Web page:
State of the Union driven by economy, election
The President's speech called for tax reform and government accountability.
J. Scott Applewhite/AP
Declaring the American dream under siege, President Barack Obama called Tuesday night for a flurry of help for a hurting middle class and higher taxes on millionaires, delivering a State of the Union address packed with re-election themes. Restoring a fair shot for all, Obama said, is "the defining issue of our time."
Obama outlined a vastly different vision for fixing the country than the one pressed by the Republicans challenging him in Congress and fighting to take his job in the November election. He pleaded for an active government that ensures economic fairness for everyone, just as his opponents demand that the government back off and let the free market rule.
Obama offered steps to help students afford college, a plan for more struggling homeowners to refinance their homes and tax cuts for manufacturers. He threw in politically appealing references to accountability, including warning universities they will lose federal aid if they don't stop tuition from soaring.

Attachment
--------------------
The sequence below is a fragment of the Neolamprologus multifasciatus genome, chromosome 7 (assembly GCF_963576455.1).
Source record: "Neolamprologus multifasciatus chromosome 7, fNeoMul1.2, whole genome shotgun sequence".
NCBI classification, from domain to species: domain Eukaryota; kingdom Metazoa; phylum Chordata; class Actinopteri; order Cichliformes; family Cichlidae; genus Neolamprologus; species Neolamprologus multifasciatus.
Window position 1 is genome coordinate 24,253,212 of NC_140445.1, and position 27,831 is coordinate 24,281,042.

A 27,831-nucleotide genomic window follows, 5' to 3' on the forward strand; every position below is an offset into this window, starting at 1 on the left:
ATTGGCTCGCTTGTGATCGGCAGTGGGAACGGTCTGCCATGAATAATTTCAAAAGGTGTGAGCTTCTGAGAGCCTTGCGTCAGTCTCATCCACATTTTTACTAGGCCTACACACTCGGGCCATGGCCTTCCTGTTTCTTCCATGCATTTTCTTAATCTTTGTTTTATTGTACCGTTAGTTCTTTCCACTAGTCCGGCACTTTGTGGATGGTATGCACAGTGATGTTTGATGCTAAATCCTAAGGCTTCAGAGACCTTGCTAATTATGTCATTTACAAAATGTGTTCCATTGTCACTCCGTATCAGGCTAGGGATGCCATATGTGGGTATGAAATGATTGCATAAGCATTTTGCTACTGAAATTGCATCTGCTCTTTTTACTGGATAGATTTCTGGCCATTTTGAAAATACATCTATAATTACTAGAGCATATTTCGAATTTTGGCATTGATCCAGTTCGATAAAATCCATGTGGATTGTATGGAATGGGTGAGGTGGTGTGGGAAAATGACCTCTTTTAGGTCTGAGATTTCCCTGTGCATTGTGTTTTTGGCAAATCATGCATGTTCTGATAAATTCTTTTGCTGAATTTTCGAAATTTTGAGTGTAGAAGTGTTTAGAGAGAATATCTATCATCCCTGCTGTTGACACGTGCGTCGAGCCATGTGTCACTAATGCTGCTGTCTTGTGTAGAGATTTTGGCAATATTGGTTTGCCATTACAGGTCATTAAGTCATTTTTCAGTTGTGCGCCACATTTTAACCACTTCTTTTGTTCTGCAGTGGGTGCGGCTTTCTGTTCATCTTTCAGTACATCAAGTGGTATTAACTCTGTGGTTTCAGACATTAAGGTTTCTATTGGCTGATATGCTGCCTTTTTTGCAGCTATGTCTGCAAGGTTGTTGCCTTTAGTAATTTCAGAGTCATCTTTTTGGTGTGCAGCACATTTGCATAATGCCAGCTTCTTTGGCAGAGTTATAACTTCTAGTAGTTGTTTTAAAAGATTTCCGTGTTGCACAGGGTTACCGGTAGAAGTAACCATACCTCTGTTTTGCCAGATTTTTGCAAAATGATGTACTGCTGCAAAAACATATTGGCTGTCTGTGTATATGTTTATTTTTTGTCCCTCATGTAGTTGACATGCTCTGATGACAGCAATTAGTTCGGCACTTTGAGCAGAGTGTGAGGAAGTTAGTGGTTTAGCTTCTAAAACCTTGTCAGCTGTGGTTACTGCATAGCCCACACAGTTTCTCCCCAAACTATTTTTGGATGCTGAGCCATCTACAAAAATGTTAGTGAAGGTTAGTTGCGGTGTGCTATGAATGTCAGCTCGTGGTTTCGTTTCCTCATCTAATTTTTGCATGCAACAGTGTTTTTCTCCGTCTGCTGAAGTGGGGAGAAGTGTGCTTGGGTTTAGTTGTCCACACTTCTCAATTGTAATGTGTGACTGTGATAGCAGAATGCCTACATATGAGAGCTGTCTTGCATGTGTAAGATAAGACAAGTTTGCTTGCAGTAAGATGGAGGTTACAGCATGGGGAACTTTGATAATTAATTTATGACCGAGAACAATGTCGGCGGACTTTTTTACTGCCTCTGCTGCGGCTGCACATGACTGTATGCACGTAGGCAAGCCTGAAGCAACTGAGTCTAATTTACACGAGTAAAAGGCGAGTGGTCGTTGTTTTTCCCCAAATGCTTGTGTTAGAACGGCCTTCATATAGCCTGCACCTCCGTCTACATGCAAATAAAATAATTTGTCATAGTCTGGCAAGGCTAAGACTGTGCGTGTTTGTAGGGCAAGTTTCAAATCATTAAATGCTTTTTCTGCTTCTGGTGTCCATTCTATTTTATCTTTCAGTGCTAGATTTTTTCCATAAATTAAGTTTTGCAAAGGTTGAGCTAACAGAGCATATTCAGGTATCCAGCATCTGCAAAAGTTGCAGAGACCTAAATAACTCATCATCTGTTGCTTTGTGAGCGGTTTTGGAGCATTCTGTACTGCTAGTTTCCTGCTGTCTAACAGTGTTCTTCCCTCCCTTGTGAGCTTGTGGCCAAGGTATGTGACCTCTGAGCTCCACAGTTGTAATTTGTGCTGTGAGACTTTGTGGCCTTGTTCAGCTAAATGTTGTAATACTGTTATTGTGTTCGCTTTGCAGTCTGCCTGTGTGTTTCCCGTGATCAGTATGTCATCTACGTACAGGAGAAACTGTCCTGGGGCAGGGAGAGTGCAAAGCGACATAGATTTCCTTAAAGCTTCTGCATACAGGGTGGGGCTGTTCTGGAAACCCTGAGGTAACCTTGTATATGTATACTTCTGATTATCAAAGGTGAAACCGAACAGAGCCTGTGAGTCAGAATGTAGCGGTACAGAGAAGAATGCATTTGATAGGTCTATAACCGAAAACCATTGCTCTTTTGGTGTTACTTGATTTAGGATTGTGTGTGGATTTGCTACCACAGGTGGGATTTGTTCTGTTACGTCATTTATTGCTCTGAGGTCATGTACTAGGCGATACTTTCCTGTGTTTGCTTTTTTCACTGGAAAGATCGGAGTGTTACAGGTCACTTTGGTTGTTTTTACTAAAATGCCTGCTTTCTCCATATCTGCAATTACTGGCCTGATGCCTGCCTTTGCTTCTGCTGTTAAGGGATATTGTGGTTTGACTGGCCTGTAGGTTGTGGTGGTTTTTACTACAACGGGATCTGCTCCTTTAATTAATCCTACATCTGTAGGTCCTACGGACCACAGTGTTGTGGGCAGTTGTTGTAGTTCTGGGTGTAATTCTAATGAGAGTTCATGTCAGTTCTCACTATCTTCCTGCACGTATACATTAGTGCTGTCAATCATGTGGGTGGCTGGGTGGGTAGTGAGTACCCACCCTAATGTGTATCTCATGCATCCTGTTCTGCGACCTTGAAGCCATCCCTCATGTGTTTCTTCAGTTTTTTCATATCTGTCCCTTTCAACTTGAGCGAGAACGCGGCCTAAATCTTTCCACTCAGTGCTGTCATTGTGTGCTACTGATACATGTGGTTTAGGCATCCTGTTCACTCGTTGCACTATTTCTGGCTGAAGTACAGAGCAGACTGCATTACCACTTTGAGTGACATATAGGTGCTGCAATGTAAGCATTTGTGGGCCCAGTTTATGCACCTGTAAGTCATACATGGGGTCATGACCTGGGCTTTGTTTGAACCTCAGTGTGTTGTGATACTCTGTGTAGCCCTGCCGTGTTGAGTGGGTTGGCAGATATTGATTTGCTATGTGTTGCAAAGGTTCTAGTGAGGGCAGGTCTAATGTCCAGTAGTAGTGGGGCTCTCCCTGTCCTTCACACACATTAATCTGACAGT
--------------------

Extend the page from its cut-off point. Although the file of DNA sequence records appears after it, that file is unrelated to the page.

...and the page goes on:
Standing in front of a divided Congress, with bleak hope this election year for much of his legislative agenda, Obama spoke with voters in mind.
"We can either settle for a country where a shrinking number of people do really well, while a growing number of Americans barely get by," Obama said. "Or we can restore an economy where everyone gets a fair shot, everyone does their fair share, and everyone plays by the same set of rules."
A rare wave of unity splashed over the House chamber at the start. Rep. Gabrielle Giffords, survivor of an assassination attempt one year ago, received sustained applause from her peers and cheers of "Gabby, Gabby, Gabby." She blew a kiss to the podium. Obama embraced her.
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